Bristol-Myers Squibb ($BMY) and Otsuka won't have to fight claims that they promoted Abilify for off-label uses or used kickbacks to persuade doctors to prescribe the antipsychotic drug. A U.S. judge tossed out those allegations, leveled by a couple of whistleblowers in 2011, for lack of specific evidence.
But the two former Bristol-Myers sales reps did back up accusations that the company fired them to retaliate against their whistleblowing, Judge William Bertelsman said in his ruling.
It's the latest set of whistleblower claims tossed because the plaintiffs didn't present specific information about specific medical claims to federal healthcare programs such as Medicare and Medicaid. Other False Claims Act rulings have assumed that off-label marketing and kickbacks led to false healthcare claims.
Although the former reps did offer up evidence that the companies promoted Abilify to pediatric psychiatrists before the drug was approved for kids, for instance, they didn't follow the prescription chain after that, according to the judge's ruling. The reps didn't prove that the doctors wrote off-label scripts, that patients filled those scripts, or that claims for payment were filed with Medicare or Medicaid. Without that evidence, their off-label accusations had to go.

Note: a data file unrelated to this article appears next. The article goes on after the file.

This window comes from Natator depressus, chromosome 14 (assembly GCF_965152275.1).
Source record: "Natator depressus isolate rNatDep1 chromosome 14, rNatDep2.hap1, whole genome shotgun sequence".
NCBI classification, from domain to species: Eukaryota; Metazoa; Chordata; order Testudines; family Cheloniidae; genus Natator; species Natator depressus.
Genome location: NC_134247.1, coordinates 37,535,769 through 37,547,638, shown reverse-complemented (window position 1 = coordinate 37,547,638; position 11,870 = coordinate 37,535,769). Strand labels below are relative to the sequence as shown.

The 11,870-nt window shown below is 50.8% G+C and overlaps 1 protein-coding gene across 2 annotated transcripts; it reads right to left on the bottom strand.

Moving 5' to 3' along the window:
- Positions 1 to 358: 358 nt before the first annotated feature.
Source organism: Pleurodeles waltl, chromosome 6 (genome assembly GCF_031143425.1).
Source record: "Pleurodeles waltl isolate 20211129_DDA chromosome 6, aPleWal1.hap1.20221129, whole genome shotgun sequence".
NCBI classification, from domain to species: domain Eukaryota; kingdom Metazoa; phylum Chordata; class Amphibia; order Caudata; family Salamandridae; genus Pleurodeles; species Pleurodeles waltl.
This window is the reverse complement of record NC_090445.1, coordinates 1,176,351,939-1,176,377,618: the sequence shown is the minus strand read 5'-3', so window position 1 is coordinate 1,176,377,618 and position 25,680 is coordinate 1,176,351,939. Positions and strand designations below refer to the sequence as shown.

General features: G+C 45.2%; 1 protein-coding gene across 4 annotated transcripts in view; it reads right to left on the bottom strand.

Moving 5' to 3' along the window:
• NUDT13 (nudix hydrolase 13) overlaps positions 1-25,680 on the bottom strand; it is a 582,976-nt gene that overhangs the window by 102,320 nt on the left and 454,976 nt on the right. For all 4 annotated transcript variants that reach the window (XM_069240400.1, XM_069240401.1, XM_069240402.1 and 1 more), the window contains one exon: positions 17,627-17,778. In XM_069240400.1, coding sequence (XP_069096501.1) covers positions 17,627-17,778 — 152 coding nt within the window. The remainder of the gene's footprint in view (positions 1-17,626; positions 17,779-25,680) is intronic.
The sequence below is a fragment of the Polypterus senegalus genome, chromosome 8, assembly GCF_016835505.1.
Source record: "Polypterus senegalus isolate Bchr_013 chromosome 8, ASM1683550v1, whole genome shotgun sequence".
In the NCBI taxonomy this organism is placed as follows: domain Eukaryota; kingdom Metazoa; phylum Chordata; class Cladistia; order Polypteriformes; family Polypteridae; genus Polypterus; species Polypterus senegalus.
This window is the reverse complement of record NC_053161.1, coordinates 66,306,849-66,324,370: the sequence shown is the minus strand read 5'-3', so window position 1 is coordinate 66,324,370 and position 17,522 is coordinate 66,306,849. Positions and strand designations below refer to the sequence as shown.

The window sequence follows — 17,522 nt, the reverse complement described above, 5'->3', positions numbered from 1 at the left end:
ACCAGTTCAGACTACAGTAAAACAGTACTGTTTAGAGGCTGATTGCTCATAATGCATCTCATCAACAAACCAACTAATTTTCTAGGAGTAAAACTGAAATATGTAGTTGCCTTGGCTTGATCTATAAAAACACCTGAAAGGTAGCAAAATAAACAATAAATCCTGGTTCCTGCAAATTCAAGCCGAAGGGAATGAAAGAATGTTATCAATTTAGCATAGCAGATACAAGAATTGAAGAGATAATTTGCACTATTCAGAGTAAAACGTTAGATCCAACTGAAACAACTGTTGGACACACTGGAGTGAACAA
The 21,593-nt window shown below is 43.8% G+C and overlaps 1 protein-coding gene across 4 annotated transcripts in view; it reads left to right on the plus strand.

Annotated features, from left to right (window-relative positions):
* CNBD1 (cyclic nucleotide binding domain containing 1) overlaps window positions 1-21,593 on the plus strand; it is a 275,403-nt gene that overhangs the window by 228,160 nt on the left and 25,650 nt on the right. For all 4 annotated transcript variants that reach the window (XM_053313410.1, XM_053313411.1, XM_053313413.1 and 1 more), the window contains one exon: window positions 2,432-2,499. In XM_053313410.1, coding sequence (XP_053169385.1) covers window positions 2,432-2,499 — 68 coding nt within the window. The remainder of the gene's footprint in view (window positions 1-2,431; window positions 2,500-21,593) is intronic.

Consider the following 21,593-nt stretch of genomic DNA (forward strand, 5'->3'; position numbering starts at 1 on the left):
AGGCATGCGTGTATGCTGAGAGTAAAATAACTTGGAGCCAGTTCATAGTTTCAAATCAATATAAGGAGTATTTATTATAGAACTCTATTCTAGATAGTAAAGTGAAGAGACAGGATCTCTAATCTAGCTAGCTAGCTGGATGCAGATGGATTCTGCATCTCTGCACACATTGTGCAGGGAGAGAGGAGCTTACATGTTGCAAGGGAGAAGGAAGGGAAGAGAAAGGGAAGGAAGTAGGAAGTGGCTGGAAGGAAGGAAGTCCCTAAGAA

Bertelsman made a similar decision about the kickback allegations in the lawsuit. The two reps, Joseph Ibanez and Jennifer Edwards, delivered enough backup to show that the companies paid doctors to speak about Abilify, handed out samples, offered free meals, and used other incentives to persuade physicians to prescribe the drug. But all of that information didn't show that the companies violated anti-kickback laws, because the reps didn't prove that the doctors who received these things "wrote even one prescription to a federal-health-care program recipient on which an entity submitted a claim for reimbursement to the government," the ruling states.
But Bristol-Myers will have to face accusations that the two reps were terminated because they complained about the company's promotional practices. Ibanez and Edwards showed that they reported their concerns to higher-ups and that their performance was criticized after that. Plus, the two were terminated without an opportunity to defend themselves, the judge said. That's enough to suggest that Bristol-Myers may have fired them in retaliation, Bertelsman wrote.
In 2007, Bristol-Myers paid $515 million to settle Justice Department allegations that it promoted Abilify for off-label uses and used kickbacks to boost scripts. Otsuka made a similar deal with the feds in 2008, paying more than $4 million to settle an off-label Abilify probe.
- read the judge's ruling (PDF)
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